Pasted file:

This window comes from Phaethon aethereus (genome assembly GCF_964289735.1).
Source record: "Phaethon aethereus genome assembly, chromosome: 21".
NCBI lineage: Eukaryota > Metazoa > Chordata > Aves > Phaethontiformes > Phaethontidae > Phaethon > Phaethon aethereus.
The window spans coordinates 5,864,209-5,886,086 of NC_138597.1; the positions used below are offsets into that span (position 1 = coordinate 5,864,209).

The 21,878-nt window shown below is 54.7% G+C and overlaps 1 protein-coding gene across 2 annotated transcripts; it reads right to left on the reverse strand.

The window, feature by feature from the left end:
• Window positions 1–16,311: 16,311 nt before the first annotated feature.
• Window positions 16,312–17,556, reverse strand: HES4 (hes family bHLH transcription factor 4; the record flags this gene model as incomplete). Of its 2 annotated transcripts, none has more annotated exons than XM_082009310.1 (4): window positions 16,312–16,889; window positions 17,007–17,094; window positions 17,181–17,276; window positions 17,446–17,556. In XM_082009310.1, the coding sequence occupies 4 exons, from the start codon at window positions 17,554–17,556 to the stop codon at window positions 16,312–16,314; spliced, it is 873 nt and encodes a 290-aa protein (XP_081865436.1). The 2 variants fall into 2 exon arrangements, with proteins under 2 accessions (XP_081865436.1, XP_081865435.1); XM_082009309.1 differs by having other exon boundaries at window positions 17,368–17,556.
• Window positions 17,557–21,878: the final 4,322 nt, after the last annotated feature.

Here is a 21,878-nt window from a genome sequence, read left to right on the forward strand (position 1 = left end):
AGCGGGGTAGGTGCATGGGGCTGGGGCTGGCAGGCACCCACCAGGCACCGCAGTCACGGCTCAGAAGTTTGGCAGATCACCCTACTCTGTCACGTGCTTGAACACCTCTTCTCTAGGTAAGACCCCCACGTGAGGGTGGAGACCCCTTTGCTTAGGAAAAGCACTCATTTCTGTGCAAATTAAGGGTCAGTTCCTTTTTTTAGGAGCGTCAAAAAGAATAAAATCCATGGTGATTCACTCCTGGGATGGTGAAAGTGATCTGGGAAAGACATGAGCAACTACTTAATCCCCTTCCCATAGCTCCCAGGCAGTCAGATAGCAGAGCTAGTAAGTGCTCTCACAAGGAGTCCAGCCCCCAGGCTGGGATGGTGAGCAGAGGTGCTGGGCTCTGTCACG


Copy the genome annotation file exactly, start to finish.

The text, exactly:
This window comes from Phaethon aethereus (genome assembly GCF_964289735.1).
Source record: "Phaethon aethereus genome assembly, chromosome: 21".
NCBI lineage: Eukaryota > Metazoa > Chordata > Aves > Phaethontiformes > Phaethontidae > Phaethon > Phaethon aethereus.
The window spans coordinates 5,864,209-5,886,086 of NC_138597.1; the positions used below are offsets into that span (position 1 = coordinate 5,864,209).

The 21,878-nt window shown below is 54.7% G+C and overlaps 1 protein-coding gene across 2 annotated transcripts; it reads right to left on the reverse strand.

The window, feature by feature from the left end:
• Window positions 1–16,311: 16,311 nt before the first annotated feature.
• Window positions 16,312–17,556, reverse strand: HES4 (hes family bHLH transcription factor 4; the record flags this gene model as incomplete). Of its 2 annotated transcripts, none has more annotated exons than XM_082009310.1 (4): window positions 16,312–16,889; window positions 17,007–17,094; window positions 17,181–17,276; window positions 17,446–17,556. In XM_082009310.1, the coding sequence occupies 4 exons, from the start codon at window positions 17,554–17,556 to the stop codon at window positions 16,312–16,314; spliced, it is 873 nt and encodes a 290-aa protein (XP_081865436.1). The 2 variants fall into 2 exon arrangements, with proteins under 2 accessions (XP_081865436.1, XP_081865435.1); XM_082009309.1 differs by having other exon boundaries at window positions 17,368–17,556.
• Window positions 17,557–21,878: the final 4,322 nt, after the last annotated feature.

Here is a 21,878-nt window from a genome sequence, read left to right on the forward strand (position 1 = left end):
AGCGGGGTAGGTGCATGGGGCTGGGGCTGGCAGGCACCCACCAGGCACCGCAGTCACGGCTCAGAAGTTTGGCAGATCACCCTACTCTGTCACGTGCTTGAACACCTCTTCTCTAGGTAAGACCCCCACGTGAGGGTGGAGACCCCTTTGCTTAGGAAAAGCACTCATTTCTGTGCAAATTAAGGGTCAGTTCCTTTTTTTAGGAGCGTCAAAAAGAATAAAATCCATGGTGATTCACTCCTGGGATGGTGAAAGTGATCTGGGAAAGACATGAGCAACTACTTAATCCCCTTCCCATAGCTCCCAGGCAGTCAGATAGCAGAGCTAGTAAGTGCTCTCACAAGGAGTCCAGCCCCCAGGCTGGGATGGTGAGCAGAGGTGCTGGGCTCTGTCACG